When it comes to saving a buck, rare and chronic disease patients are too often put on the chopping block. Accelerated approval drugs are key to treating life threatening diseases. So why is Medicaid and CHIP Payment and Access Commission (MACPAC) targeting these lifesaving treatments?
Dr. Ken Thorpe of the Partnership to Fight Chronic Disease and rare disease advocate Marc Yale explain why this attempt at cost savings hurts patients. Plus, Terry and Dr. Bob look at the debate around waiving vaccine patents and alternative solutions to combating COVID-19.
Kenneth Thorpe, Ph.D.
Chairman, Partnership to Fight Chronic Disease
Dr. Thorpe is chairman of the Partnership to Fight Chronic Disease, an international coalition of over 80 groups focused on highlighting the key role that chronic disease plays in the growth in healthcare spending, and the high rates of morbidity and mortality. PFCD focuses on identifying best practice prevention and care coordination strategies and scaling them countrywide. He also serves as co-chair of the Partnership for the Future of Medicare, a non-partisan organization focused on identifying long-term reforms that would make the program more efficient and improve the quality of care provided to beneficiaries.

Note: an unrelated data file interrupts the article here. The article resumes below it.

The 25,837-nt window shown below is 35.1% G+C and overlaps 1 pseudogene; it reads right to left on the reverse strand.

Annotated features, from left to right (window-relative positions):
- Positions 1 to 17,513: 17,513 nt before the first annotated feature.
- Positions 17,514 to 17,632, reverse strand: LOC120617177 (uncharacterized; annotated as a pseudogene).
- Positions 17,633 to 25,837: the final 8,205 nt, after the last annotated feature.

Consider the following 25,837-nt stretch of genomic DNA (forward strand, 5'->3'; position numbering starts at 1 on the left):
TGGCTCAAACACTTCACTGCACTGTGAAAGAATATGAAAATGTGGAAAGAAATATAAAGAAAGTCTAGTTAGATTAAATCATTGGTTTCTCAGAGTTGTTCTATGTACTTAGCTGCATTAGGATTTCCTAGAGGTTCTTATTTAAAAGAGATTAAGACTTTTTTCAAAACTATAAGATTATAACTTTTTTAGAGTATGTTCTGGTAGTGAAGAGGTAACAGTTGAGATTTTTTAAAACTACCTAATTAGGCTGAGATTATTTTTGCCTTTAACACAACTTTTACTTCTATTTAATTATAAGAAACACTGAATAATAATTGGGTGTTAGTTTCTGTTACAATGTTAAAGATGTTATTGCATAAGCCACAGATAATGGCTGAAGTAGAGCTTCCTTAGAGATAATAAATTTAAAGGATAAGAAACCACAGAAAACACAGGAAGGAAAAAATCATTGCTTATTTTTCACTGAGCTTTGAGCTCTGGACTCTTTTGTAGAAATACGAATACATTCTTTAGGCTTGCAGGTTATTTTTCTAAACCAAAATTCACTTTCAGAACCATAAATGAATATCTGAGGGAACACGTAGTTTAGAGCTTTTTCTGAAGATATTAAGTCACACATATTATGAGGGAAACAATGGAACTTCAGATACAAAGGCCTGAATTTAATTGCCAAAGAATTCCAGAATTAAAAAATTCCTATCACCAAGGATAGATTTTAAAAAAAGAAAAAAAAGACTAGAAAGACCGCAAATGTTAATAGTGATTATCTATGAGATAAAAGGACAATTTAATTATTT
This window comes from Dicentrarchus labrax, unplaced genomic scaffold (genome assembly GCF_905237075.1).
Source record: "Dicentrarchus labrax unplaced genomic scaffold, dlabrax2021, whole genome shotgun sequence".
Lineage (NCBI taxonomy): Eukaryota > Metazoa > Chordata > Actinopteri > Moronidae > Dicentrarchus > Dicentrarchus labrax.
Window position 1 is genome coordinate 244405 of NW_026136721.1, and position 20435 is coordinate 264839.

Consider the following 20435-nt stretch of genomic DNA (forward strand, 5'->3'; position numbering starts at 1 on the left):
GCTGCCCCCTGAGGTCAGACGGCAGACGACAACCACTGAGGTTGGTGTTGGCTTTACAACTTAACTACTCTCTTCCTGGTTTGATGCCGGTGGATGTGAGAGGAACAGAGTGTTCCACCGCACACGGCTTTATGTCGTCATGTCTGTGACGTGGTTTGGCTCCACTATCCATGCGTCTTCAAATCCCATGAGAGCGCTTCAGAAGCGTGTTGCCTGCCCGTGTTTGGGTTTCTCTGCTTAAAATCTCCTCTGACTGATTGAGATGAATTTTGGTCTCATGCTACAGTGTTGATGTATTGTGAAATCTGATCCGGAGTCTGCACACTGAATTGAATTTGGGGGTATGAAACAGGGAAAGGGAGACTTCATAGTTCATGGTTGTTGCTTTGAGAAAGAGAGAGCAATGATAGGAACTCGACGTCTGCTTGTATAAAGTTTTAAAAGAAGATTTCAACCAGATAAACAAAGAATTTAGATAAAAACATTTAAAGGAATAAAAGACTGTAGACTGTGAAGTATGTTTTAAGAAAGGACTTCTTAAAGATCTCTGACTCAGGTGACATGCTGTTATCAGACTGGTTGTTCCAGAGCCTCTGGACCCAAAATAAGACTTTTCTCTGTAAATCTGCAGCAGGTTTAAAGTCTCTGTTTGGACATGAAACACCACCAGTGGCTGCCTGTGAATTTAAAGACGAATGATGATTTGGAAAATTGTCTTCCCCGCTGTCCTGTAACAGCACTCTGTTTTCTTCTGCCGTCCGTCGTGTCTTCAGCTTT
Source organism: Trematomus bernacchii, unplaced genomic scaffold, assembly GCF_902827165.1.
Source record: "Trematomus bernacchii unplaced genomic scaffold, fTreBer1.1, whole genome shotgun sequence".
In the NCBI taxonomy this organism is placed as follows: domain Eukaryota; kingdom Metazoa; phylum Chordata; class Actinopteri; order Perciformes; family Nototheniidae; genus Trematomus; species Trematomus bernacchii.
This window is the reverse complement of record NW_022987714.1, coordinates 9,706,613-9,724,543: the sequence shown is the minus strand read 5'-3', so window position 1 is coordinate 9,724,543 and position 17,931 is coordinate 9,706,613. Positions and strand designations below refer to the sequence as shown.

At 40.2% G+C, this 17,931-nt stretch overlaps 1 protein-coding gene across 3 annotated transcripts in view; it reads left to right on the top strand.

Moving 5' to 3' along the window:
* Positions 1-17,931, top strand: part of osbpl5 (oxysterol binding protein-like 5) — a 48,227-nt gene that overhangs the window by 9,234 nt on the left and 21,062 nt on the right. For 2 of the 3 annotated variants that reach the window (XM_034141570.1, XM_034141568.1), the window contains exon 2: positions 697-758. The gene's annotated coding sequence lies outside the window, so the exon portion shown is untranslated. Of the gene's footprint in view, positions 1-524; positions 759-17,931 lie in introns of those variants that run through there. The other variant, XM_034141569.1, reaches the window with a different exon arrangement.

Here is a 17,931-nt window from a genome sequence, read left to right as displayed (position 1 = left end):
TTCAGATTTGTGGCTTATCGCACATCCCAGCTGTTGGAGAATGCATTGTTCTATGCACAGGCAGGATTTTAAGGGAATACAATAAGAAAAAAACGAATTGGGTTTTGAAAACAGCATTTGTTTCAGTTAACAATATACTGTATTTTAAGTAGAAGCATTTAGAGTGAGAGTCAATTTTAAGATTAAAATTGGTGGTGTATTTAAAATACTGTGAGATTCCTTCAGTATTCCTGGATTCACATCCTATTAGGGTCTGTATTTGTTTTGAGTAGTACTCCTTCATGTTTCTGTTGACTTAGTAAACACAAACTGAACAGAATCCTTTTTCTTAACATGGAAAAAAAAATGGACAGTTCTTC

Dr. Thorpe is also the Robert W. Woodruff Professor and Chair of the Department of Health Policy & Management, in the Rollins School of Public Health of Emory University, Atlanta, Georgia.
Limiting Medicaid Access to Accelerated Approval Drugs: Costs and Consequences
Partnership to Fight Chronic Disease
Coronavirus: Vaccines and Variants with Vin Gupta, MD, and Peter Hotez, MD, PhD
International Pemphigus & Pemphigoid Foundation
Patient Correspondent: Anna Williams
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